Borders. Apart from the larger question of recognition and peace, the major issue to be settled between Israel and its Arab neighbors is that of the borders. Although Israel has existed as a state since 1948, it has never had any internationally recognized frontiers, only cease-fire lines. Obviously any settlement between Israel and its Arab neighbors would have to involve agreement on the borders between them and the transformation of these into recognized international frontiers. Governments which hitherto have treated not only the Israeli-occupied territories but Israel itself as occupied Arab land would have some difficulty in accepting this view. It is, however, an essential ingredient of any peaceful settlement of the problem. The Rogers plan, echoed by subsequent American statements, envisages “minor” or “insubstantial” modifications of the 1949 cease-fire lines. President Carter has recently recognized that as long as there is no real peace, the defense of Israel against possible attack may require some form of presence beyond the frontiers, though in what form was left open. If territorial revision is explored, this could take place in several forms other than simple Soviet-style annexation or incorporation. The history of Europe and, more particularly, of the Americas provides several precedents of change by agreement. Among the possibilities are adjustment with compensation elsewhere; purchase; leases with time limits; base and/or patrol rights; demilitarized zones.
The Palestinians. Discussion of the borders in the north and south would obviously have to take place between Israel and the interested states—namely, Syria in the north and Egypt in the south. The case in the east is less clear. At one time, it was assumed that any territory evacuated by Israel would be returned to the previous ruling authority—that is, Jordan—in the same way that former Syrian territory was returned to Syria and former Egyptian territory to Egypt. The question of a Palestinian state did not arise. Although envisaged by the United Nations Partition Plan of 1947, it was explicitly rejected by both the Palestinian Arab leadership and the Arab states at that time. After a brief Egyptian experiment in 1949 with a “government of all Palestine” based in Gaza, no attempt was made to constitute a Palestinian government or entity in those parts of Palestine which were under Arab rule between 1948 and 1967.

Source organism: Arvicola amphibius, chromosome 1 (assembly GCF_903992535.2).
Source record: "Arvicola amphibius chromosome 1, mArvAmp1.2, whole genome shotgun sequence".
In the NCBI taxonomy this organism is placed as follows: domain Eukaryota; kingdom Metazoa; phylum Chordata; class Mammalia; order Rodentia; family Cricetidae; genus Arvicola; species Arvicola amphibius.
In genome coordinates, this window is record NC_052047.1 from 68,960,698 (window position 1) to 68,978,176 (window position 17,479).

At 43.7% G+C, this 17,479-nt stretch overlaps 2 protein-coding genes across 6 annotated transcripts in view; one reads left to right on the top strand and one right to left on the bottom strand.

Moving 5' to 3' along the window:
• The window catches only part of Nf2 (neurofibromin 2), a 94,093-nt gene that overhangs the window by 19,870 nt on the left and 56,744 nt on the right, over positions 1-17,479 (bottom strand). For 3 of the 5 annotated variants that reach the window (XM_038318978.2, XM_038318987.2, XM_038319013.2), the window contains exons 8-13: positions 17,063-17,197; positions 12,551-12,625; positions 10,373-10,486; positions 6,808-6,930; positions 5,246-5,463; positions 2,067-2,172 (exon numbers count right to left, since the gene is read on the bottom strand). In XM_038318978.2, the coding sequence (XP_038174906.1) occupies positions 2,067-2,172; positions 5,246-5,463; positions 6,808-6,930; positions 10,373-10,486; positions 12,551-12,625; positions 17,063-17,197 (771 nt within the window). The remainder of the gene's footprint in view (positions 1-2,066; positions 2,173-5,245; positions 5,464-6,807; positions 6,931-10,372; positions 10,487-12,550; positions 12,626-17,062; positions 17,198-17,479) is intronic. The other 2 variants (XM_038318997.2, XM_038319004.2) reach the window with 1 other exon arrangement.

The greater part of Mandatory Palestine not included in Israel was annexed by Jordan. Jordanian ownership of the West Bank was not, however, generally recognized either in the Arab world or elsewhere. Recently, the Jordanians themselves appear to have renounced, at least for the time being, their claim to direct sovereignty over this area. The problem here, therefore, is not merely, as in the north and south, a question of when and how and how far the Israelis should withdraw from the occupied territories. There are the further and more difficult questions—with whom do they negotiate the frontier, and to whom do they relinquish the territory on the other side of it?
Here again there are, broadly speaking, three possibilities. The first is the restoration of Jordanian sovereignty over the West Bank more or less as it existed before the 1967 war, as part of a unitary kingdom. This would seem to be virtually excluded in the present political configuration. Second is the attachment of the West Bank, possibly with the addition of the Gaza Strip, to the Jordanian monarchy, with some form of autonomy and separate legislative and other institutions. Such a Palestinian entity in loose association with Jordan might be ruled by the PLO or by some new force emerging from the local leadership. The third possibility is the creation of a new Palestinian state not linked with Jordan which would, almost inevitably, be governed by the PLO and with policies therefore determined by the PLO program. Such a state would have irredentist claims against Israel, the whole of which would be seen as occupied Palestine, to be liberated and incorporated in the Palestinian state. It would also have an irredentist and more particularly an ideological case against the Hashemite monarchy on the East Bank.